A Kid for Two Farthings (1955) – Film Review
by Sarah Morgan
Any film from Carol Reed is worth a look. He is, after all, the director who brought us such classics as The Third Man and Oliver! But even the greats have the odd anomaly on their CVs, and A Kid For Two Farthings is Reed’s.
However, let’s not get off on the wrong foot here. This gentle offering from 1955 isn’t a bad movie – in fact, if you caught it on, say, Talking Pictures TV one afternoon, you’d probably find it rather charming, it’s just that it doesn’t live up to Reed’s other works and features some odd casting choices.
For instance, would you have chosen Celia Johnson – she of the cut-glass British accent so memorably deployed in Brief Encounter – to play an East End working-class mother who hangs around outside a tailor’s premises plucking chickens all day with Irene Handl? No, thought not.
“Supporting characters galore”
The youngster cast as her son, Jonathan Ashmore (who’s now a leading biophysicist, by the way), is also an odd choice – like Johnson, he appears far too clean and tidy for the role of a street urchin.
Ashmore plays Joe, who hangs around Fashion Street (really Portobello Road). After hearing the legend of the unicorn from kindly tailor Mr Kandinsky, he becomes obsessed with the idea of finding a member of the species, convinced the animal will bring good luck to everyone he knows. Eventually he buys a one-horned goat from a vagrant, believing it to be the creature he’s been looking for.
Unfortunately, little works out as planned, not that viewers will probably care that much because Joe’s story is by no means the most interesting featured in the movie. Instead, there are sub-plots and supporting characters galore who really deserve centre stage.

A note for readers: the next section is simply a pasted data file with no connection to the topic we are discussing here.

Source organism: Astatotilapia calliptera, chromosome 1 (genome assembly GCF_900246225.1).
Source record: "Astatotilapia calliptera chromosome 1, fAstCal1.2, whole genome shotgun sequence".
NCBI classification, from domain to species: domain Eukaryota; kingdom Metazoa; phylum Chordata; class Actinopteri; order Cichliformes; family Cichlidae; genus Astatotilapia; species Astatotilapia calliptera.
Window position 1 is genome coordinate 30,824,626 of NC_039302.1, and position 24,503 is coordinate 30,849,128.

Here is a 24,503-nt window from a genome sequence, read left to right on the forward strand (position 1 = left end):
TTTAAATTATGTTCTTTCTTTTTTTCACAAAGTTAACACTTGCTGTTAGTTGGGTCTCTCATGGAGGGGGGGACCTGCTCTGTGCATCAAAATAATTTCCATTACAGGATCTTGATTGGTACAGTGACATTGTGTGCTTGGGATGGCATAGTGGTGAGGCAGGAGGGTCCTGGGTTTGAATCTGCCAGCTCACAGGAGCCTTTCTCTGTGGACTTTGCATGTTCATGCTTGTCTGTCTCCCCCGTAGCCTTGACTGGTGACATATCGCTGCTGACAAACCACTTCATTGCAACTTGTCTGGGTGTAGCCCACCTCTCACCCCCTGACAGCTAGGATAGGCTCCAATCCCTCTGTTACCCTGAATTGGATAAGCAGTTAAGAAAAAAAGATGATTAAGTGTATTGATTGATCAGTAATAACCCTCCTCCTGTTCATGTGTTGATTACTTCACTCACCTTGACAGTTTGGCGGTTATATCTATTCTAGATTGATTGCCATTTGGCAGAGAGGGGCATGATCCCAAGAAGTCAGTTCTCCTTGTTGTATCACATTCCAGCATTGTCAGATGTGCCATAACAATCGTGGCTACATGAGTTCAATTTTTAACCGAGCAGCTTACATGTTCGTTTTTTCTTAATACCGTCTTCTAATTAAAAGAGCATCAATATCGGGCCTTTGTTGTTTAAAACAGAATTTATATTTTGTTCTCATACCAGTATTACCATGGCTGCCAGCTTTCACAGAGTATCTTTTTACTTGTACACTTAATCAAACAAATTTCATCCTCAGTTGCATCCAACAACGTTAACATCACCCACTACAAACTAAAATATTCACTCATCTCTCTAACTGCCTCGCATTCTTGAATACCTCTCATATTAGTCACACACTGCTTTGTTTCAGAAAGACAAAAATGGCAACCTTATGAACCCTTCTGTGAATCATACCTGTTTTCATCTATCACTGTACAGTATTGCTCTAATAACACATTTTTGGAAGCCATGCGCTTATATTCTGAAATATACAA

“Wonderful special features”
The main one involves a local bodybuilder who becomes a wrestler to earn the money he needs to wed his fiancée. Real-life wrestler and stuntman Joe Robinson plays him, while former world heavyweight champion boxer Primo Carnera is surprisingly good as his opposition in the ring; Diana Dors portrays Joe’s girlfriend Sonia.
A host of other great character actors turn up too, from Sid James and David Kossoff to Danny Green and Sydney Tafler.
A Kid For Two Farthings is so close to being wonderful, but feels like a missed opportunity. At least there’s a myriad of wonderful special features on the disc, including an interview with actress Vera Day, who plays Dors’ love rival, and a selection of archive films featuring the London of yesteryear.
‘A Kid for Two Farthings’ is released on dual format Blu-ray & DVD by BFI, £19.99